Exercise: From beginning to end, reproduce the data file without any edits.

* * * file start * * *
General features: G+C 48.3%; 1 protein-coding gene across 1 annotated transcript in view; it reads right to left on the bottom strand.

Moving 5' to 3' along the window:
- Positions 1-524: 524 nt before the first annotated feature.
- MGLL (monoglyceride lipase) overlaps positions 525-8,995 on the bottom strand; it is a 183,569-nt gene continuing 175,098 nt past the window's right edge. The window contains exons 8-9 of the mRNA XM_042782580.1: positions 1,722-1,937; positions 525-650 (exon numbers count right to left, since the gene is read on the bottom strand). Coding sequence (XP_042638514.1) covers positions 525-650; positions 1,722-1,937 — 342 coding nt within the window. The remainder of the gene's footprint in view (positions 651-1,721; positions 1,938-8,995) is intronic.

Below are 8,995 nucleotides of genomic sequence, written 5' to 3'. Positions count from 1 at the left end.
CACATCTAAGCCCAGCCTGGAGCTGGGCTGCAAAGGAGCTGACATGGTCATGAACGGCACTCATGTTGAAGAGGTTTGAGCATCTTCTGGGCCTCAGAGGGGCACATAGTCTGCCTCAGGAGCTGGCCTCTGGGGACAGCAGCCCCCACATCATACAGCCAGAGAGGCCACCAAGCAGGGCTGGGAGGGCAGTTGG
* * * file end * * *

General features: G+C 48.3%; 1 protein-coding gene across 1 annotated transcript in view; it reads right to left on the bottom strand.

Moving 5' to 3' along the window:
- Positions 1-524: 524 nt before the first annotated feature.
- MGLL (monoglyceride lipase) overlaps positions 525-8,995 on the bottom strand; it is a 183,569-nt gene continuing 175,098 nt past the window's right edge. The window contains exons 8-9 of the mRNA XM_042782580.1: positions 1,722-1,937; positions 525-650 (exon numbers count right to left, since the gene is read on the bottom strand). Coding sequence (XP_042638514.1) covers positions 525-650; positions 1,722-1,937 — 342 coding nt within the window. The remainder of the gene's footprint in view (positions 651-1,721; positions 1,938-8,995) is intronic.

Below are 8,995 nucleotides of genomic sequence, written 5' to 3'. Positions count from 1 at the left end.
CACATCTAAGCCCAGCCTGGAGCTGGGCTGCAAAGGAGCTGACATGGTCATGAACGGCACTCATGTTGAAGAGGTTTGAGCATCTTCTGGGCCTCAGAGGGGCACATAGTCTGCCTCAGGAGCTGGCCTCTGGGGACAGCAGCCCCCACATCATACAGCCAGAGAGGCCACCAAGCAGGGCTGGGAGGGCAGTTGG